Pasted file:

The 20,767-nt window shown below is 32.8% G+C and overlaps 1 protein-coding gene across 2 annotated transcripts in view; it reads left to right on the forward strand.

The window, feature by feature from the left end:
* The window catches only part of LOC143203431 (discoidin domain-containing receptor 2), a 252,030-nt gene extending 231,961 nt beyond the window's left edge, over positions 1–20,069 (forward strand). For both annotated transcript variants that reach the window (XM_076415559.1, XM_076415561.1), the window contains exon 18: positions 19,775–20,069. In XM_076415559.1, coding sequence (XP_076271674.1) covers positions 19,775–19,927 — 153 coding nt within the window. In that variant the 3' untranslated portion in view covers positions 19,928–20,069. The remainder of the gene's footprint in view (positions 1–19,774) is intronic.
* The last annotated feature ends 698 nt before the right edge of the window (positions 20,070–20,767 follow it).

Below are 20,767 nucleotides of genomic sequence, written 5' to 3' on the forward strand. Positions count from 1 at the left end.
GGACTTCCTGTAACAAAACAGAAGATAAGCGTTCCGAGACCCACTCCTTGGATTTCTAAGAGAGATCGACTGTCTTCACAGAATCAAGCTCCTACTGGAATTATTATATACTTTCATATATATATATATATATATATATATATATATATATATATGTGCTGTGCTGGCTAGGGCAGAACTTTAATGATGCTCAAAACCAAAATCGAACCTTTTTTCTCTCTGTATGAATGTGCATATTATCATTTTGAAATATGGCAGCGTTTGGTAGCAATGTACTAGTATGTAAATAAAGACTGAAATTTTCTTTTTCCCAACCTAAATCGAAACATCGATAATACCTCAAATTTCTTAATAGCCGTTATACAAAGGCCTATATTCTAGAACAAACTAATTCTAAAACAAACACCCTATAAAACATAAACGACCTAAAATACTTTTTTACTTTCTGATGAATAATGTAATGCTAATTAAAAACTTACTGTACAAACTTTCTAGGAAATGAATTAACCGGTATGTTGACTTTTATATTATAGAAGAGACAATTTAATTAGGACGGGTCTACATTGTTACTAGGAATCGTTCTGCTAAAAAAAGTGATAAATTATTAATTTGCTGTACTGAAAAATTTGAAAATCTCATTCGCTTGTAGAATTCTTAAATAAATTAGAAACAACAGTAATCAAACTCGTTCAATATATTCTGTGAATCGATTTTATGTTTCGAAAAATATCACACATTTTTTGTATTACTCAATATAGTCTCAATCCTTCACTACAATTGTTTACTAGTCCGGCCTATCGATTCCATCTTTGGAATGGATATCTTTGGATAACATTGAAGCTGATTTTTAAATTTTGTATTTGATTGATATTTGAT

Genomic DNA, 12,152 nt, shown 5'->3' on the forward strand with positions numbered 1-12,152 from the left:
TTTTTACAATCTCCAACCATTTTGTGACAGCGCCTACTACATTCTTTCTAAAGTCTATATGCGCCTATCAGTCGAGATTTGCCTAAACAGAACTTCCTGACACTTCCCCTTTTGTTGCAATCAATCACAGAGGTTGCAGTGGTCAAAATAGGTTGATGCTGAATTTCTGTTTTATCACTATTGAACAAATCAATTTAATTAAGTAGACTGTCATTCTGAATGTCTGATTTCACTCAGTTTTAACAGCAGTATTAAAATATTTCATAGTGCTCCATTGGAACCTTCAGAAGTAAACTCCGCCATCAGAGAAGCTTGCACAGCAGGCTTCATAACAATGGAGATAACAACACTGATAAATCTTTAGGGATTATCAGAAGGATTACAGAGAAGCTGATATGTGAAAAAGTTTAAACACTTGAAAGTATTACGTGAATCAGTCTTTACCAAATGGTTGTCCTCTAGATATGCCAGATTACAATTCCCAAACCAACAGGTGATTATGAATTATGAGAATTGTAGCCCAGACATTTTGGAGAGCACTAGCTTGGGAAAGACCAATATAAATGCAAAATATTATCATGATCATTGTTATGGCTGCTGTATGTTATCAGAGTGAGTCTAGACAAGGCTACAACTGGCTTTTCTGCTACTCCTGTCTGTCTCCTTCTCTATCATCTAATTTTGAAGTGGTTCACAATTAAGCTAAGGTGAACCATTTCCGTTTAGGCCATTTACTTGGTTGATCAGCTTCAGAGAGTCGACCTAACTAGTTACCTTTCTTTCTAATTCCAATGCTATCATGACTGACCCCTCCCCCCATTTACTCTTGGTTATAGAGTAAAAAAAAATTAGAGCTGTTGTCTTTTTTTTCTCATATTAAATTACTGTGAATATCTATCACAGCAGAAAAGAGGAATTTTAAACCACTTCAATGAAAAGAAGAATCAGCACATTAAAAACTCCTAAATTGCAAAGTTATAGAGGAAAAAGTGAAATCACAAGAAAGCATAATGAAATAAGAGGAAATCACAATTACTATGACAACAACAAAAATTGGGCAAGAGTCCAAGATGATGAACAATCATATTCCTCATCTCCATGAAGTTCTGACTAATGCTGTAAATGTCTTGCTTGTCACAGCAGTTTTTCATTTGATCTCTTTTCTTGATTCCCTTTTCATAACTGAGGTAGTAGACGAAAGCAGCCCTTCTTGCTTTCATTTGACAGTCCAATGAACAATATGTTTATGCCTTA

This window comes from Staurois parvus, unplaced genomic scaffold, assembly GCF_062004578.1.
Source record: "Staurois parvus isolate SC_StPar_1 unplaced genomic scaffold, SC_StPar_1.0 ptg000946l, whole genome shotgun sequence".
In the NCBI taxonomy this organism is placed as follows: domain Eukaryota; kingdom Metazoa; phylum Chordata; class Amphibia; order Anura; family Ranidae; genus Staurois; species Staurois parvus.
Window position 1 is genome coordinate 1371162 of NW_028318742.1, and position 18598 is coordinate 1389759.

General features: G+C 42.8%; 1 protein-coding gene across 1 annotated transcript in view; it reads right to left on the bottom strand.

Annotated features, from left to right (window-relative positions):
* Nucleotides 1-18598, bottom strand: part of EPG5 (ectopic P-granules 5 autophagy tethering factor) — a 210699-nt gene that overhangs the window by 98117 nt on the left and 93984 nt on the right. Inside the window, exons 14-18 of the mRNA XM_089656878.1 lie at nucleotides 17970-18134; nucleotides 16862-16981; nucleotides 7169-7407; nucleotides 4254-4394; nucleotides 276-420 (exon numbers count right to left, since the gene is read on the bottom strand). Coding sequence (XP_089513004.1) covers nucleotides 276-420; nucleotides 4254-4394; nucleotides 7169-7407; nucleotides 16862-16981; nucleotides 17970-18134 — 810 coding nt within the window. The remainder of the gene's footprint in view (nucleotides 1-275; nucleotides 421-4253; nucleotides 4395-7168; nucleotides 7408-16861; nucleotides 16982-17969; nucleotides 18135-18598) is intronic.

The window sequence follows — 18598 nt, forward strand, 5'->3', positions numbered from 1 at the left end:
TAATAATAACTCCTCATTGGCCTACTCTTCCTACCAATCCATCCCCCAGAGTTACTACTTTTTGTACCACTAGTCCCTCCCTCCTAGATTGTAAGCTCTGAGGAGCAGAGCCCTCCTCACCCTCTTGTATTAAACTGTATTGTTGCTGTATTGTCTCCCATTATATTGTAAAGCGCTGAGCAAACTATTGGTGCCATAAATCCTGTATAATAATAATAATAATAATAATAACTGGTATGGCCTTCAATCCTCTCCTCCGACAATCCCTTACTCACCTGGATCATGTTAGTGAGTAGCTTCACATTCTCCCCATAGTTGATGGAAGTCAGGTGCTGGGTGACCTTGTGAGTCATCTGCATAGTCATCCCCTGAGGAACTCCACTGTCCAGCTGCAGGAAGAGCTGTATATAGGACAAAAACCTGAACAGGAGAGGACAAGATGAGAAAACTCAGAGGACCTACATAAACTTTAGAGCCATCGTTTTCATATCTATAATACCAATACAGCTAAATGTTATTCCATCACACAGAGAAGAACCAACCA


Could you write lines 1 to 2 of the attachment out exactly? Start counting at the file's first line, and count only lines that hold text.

The 20,767-nt window shown below is 32.8% G+C and overlaps 1 protein-coding gene across 2 annotated transcripts in view; it reads left to right on the forward strand.

The window, feature by feature from the left end: